A different approach is needed in the world of modern, quickly changing apps and microservices. Here, we recommend that enterprises take a two‑pronged approach. First, retain their F5 BIG-IP infrastructure at the frontend to provide those advanced application services to the large numbers of mission‑critical apps it’s charged to protect and scale. Second, augment that solution by placing a lightweight software load balancer from NGINX – with NGINX Controller managing instances of NGINX Plus load balancers – directly in front of your modern application environments.
NGINX is decoupled from the hardware and operating system, enabling it to be part of your application stack. This empowers your DevOps and application teams to directly manage software load balancer and configure any associated application services, often automating them as part of a CI/CD framework.
The result? You achieve the agility and time-to-market benefits that your app teams need, without sacrificing the reliability and security controls your network teams require.
NGINX software load balancers are the key to bridging the divide between your dev (AppDev, DevOps) and ops (NetOps, SecOps) teams. Most customers are finding they need to migrate some or all of their F5 hardware to NGINX software. But how do you choose the right migration strategy?
The logical first step is to augment your existing F5 BIG-IP with NGINX Plus and NGINX Controller. There are three common deployment models to consider:
- Deploy NGINX behind the F5 appliance to act as a DevOps‑friendly abstraction layer
- Provision an NGINX instance for each of your apps, or even for each of your customers
- Run NGINX as your multi‑cloud application load balancer for cloud‑native apps
Because NGINX is lightweight and programmable, it consumes very few compute resources and imposes little to no additional strain on your infrastructure.
This approach gives you the ability to assess how quickly you need to build out software load balancing based on your application strategy. The speed of your migration to a software‑based infrastructure depends on how aggressively you’re moving to modern application architectures that incorporate microservices and cloud‑native services. To help, we’ve curated a list of resources to help you research, evaluate, and implement NGINX.
Resources to Help You Migrate from F5 Hardware to NGINX Software
Stage 1: Researching NGINX as a Complementary Solution to F5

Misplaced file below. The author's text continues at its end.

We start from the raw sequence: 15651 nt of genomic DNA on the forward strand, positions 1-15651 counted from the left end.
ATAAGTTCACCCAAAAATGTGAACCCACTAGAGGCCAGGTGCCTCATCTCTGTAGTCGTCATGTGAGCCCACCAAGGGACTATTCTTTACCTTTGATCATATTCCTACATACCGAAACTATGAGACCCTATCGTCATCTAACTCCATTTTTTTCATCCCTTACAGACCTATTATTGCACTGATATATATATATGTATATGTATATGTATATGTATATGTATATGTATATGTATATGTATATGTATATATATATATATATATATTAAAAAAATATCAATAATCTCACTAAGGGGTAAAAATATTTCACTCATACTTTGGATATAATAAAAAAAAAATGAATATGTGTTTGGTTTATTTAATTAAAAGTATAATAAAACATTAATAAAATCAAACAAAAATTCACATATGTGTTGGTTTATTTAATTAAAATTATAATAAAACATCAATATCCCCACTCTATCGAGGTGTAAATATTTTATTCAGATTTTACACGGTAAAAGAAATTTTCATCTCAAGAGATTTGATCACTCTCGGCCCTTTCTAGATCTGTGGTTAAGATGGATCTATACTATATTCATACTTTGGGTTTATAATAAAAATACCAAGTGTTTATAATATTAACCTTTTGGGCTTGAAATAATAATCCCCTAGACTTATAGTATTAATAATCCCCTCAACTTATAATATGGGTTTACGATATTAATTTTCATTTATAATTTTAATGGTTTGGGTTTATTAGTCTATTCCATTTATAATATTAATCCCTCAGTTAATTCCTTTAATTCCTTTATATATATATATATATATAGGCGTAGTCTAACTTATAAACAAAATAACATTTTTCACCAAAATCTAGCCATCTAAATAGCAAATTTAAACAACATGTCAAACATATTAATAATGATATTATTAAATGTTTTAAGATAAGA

The first stage in the process is to understand the benefits of deploying NGINX as an additional load balancer. If you’re just getting started, we recommend you check out our:
Stage 2: Evaluating the Business Case and Migration Options for NGINX
Now that you understand the basics, it’s time to build the business case for NGINX. Understand the various ways you can deploy NGINX to augment your F5 solutions. Learn from customers and NGINX experts with our:
Stage 3: Implementing NGINX and Migrating F5 BIG-IP iRules
After making the investment decision, it’s time to roll up your sleeves and deploy NGINX. Regardless of whether you are migrating all or some of your hardware to NGINX software, you’ll need to learn how to translate F5 BIG-IP iRules into NGINX configuration directives, to ensure continuity of application services spanning from the frontend BIG‑IP to the backend NGINX Plus instances. You’ll also want to learn the basics of using NGINX Plus and NGINX Controller.
Get Started with a Free Trial of NGINX Software
Getting started with NGINX is easy. We offer an automated trial experience.
Request a free trial of NGINX Controller (it also includes NGINX Plus) to experience the power of NGINX with additional monitoring, management, and analytics capabilities. This is the best option for infrastructure and network teams that do not manage network infrastructure via APIs or want to evaluate the NGINX Application Platform as a software ADC that more closely resembles an F5 BIG-IP.
We’d love to talk with you about how NGINX can help with your use case.